All of which is to say that the wrath of God of which Paul speaks in Rom 3:5 is primarily the wrath of God revealed now, not from heaven against the unrighteousness of men who sinned in Adam (cf Rom 1:18), a wrath which remains upon the Gentiles. But rather here it is the wrath of God revealed in the Son who is Himself the revelation of the righteousness of God (1:17).

It is through this means that the mouth of Israel has been stopped, and she has come to stand alongside the Gentiles, so that the whole world may become exposed to the judgment of God (cf 3:20). The works of Torah, as it turns out, are the works of killing the Son of God, and through Torah has come the most horrific experiential knowledge of Sin imaginable (cf 3:21).

This is why all those passages from the OT which Paul cites in Romans 3:10-18 are in fact referring to the wicked over against the righteous. He is not playing fast and loose with the texts. He is showing that just as it has been over and over throughout the history of the world, so now here at “the end of the kosmos,” the whole world, represented by the representatives of Caesar, king of kings and lord of lords, and of Torah, has shed the blood of the Righteous; and in that very act, the righteousness of God (understood especially as His faithfulness to His promises concerning His Son) has been manifested (3:21).

And so what Paul writes in chapter two finds a new sort of fulfillment in a rather unexpected sense: Those who have sinned outside of Torah’s polity perish apart from it, and those who sin within Torah’s polity in fact enter into judgment by means of an ostensible “defense” of Torah (cf Rom 2:12-12; as Paul similarly puts it in Galatians 2:19, through Torah, he died to Torah; i.e. it was through Torah that Christ was condemned to death, and it was that act through which Paul was liberated from Torah to serve in freedom with the resurrected Christ).

Much more could be said. A lot of people suppose that Romans 2 demonstrates the universal judgment against Israel; and in turn some interpreters identify his argument as weak. Because after all, is he really claiming that Israel was made up of thieves, adulterers, and temple robbers—his examples in Rom 2:21-22?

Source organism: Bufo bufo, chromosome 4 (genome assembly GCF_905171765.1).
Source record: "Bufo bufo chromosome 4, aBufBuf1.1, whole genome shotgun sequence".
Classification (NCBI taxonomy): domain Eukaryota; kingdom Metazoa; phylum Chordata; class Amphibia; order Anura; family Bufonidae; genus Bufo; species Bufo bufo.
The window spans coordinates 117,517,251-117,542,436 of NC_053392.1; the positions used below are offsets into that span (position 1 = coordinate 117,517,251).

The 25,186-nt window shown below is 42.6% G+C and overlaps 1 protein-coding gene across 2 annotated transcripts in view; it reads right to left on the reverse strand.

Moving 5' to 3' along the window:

But this, I think, is to miss the point. In chapter 2, Paul is identifying sins concerning which his fellow Jews would agree: sinning in this way would subject even Israelites to judgment. Paul therefore brings up these sins, not to make the absurd suggestion that all Israelites are guilty of them, but in order to make the point that, after all, even Israel can, in principle, be judged. But he is only setting the stage at this point; he is not yet making his charge.

It is only when Paul gets to Rom 3:1-8 (discussed above) that he gets to what his “real” charge is. The real damning thing for all Israel is not that she has broken sundry of the commandments here and there. The real damning thing is that she has disbelieved God’s promise, rejected His Messiah and (in her representatives) killed Him.

And nonetheless, the good news in all of this is that precisely through that “unrighteousness” God’s righteousness has been shown (3:5) and His truth established to His own glory (3:7).

As Paul will put it later, Israel stumbled, not with the simple purpose of falling, but for the life of the whole world (11:11-12).

2 responses to “Jesus and Paul on the Fall of the Blameless”

  1. […] Read the rest! = Jesus and Paul on the Fall of the Blameless. […]

  2. Mike Bull says:

    VERY interesting.